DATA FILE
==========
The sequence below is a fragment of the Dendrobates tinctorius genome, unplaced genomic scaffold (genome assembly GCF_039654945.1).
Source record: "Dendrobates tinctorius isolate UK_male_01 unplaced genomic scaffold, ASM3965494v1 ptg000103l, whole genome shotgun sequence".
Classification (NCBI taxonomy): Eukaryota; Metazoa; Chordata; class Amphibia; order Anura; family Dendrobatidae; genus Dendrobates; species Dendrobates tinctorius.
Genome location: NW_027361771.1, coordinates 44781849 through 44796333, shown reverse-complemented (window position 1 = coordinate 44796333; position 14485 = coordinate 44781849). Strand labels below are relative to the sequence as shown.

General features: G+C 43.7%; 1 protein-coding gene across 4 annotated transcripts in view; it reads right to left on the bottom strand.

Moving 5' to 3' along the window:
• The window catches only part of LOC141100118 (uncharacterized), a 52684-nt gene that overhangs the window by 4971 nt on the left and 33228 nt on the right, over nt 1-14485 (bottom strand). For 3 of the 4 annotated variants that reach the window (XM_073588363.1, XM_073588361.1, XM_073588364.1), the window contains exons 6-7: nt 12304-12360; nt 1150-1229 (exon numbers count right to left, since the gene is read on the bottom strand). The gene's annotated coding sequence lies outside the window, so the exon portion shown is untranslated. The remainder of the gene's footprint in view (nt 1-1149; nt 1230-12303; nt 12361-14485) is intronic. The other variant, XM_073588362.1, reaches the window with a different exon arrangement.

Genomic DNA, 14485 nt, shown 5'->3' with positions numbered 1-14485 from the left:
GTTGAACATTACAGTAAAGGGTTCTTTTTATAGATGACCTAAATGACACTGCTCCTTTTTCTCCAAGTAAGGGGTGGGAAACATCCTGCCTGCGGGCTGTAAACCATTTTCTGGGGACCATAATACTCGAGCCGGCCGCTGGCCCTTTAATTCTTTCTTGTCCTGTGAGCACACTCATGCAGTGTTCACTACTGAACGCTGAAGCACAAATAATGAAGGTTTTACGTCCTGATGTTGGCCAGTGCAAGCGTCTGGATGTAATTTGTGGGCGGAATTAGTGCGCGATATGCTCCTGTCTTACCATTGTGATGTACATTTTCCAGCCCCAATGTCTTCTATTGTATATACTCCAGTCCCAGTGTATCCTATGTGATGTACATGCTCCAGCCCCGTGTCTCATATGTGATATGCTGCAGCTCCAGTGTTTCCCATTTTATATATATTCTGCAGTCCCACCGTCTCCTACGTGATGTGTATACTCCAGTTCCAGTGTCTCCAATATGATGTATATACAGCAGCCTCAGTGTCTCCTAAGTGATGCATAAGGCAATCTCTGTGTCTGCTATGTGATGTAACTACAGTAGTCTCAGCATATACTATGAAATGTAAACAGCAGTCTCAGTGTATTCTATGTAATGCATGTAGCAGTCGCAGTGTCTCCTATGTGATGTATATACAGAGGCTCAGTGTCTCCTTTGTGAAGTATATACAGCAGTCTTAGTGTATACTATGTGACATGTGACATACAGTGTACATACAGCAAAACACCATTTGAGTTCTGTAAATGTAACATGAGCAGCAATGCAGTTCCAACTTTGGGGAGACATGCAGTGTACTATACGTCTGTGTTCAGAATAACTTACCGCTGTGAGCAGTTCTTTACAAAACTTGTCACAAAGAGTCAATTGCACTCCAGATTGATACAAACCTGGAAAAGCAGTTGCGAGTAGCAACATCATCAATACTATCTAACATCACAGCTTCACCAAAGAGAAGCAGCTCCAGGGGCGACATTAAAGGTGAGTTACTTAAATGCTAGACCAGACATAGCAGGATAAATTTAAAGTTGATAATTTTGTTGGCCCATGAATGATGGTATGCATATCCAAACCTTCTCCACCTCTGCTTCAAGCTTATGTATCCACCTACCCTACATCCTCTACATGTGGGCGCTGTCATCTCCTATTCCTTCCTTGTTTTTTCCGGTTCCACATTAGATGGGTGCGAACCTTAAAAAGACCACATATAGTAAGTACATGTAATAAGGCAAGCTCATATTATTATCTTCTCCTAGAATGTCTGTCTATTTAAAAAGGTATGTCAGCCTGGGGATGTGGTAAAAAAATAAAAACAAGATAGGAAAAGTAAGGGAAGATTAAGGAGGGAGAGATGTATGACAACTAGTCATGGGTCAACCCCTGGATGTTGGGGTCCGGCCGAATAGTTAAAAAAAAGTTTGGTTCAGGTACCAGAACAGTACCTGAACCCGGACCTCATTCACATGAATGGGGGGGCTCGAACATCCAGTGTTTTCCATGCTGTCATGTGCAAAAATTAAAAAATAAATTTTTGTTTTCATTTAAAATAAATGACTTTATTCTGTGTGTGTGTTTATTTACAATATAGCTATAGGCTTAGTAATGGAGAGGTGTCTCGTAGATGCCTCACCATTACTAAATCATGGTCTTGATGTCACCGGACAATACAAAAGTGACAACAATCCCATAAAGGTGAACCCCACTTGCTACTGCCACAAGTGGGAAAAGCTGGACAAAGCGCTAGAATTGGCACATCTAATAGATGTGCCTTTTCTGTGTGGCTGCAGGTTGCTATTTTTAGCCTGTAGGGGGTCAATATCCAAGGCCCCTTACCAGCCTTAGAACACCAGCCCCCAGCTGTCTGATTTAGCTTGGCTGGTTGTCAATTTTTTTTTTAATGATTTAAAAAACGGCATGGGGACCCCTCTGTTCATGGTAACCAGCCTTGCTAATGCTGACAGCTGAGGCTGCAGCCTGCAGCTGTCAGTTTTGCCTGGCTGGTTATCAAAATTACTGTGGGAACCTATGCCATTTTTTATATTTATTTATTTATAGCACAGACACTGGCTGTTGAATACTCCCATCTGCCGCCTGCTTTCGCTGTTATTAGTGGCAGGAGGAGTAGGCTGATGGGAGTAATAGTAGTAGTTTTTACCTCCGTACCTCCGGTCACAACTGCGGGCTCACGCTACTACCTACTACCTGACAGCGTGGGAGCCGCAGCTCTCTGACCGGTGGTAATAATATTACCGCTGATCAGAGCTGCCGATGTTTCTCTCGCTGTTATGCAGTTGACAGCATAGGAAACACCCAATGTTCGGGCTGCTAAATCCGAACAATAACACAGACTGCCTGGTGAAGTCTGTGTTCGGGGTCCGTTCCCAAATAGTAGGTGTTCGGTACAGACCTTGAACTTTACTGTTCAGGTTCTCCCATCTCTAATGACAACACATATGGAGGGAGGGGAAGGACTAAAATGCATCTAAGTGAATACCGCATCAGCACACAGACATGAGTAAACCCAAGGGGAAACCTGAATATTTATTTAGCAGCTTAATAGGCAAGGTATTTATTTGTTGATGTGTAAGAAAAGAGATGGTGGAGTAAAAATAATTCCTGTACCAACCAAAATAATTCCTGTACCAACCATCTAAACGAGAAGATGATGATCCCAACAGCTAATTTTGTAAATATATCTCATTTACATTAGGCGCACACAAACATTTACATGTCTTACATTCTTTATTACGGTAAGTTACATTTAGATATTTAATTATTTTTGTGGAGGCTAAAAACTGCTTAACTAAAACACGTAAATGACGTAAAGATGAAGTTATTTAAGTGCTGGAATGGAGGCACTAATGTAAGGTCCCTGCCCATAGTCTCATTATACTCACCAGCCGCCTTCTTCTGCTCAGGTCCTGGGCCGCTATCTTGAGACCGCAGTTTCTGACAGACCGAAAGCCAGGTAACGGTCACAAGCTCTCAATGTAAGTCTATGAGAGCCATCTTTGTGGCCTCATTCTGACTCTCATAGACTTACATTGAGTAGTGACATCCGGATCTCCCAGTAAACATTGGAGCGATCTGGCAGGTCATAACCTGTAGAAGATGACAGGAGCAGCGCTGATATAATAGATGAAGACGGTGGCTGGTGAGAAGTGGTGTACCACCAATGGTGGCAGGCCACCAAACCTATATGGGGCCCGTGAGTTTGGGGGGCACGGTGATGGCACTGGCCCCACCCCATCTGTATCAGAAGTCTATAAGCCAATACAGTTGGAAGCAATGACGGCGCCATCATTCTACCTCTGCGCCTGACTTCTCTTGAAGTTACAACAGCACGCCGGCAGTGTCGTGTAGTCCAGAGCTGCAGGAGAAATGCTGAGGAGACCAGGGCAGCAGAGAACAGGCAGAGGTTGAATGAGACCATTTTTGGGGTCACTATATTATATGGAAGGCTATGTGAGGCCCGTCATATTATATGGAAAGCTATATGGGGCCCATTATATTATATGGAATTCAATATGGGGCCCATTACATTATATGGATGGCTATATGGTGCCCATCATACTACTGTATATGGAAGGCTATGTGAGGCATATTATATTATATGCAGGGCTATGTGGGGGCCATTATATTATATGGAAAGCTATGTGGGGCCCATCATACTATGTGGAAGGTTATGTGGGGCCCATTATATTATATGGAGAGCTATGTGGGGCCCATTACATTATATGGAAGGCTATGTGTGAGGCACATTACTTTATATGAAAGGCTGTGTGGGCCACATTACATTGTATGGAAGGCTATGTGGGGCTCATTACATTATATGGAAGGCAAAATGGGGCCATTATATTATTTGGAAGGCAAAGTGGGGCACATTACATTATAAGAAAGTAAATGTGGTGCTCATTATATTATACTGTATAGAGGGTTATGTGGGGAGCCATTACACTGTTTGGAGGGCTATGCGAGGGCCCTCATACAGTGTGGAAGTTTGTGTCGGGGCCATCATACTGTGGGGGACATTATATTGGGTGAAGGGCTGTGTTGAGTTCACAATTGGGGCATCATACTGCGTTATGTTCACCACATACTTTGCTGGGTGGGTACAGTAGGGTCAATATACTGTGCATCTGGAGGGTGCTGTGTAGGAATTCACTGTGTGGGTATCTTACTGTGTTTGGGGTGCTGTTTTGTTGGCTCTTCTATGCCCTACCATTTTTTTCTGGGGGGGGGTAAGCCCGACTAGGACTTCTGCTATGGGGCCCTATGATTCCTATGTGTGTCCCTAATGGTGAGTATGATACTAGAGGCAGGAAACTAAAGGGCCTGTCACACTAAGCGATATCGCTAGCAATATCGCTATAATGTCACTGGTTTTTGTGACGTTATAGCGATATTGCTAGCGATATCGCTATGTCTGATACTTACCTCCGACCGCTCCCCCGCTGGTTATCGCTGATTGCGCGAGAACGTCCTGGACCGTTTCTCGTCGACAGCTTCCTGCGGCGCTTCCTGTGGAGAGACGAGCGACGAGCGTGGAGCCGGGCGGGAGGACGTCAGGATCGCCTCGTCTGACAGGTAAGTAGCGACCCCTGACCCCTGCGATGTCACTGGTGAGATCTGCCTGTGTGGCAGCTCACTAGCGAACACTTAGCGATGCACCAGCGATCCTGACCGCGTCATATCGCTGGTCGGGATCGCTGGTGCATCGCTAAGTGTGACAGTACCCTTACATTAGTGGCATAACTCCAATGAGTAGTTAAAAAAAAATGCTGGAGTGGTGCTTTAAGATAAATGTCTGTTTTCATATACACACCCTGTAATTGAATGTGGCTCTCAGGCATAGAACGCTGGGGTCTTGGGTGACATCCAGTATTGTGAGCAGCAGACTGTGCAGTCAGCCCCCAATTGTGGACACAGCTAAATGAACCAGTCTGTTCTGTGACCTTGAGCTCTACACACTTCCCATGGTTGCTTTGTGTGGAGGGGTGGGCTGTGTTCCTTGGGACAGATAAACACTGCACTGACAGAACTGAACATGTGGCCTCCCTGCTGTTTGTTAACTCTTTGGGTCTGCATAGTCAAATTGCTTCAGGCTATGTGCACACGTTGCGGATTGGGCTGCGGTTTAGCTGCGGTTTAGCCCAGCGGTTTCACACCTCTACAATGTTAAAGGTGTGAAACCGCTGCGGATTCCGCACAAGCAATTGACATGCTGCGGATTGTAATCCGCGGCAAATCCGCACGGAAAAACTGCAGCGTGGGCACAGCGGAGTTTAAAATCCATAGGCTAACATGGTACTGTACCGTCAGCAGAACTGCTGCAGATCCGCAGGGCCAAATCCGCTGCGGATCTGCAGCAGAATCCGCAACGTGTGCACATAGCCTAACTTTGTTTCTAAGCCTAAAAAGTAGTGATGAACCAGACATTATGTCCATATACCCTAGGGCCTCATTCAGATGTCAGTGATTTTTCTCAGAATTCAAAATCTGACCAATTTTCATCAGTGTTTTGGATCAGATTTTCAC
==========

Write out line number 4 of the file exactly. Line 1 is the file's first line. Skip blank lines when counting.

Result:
Genome location: NW_027361771.1, coordinates 44781849 through 44796333, shown reverse-complemented (window position 1 = coordinate 44796333; position 14485 = coordinate 44781849). Strand labels below are relative to the sequence as shown.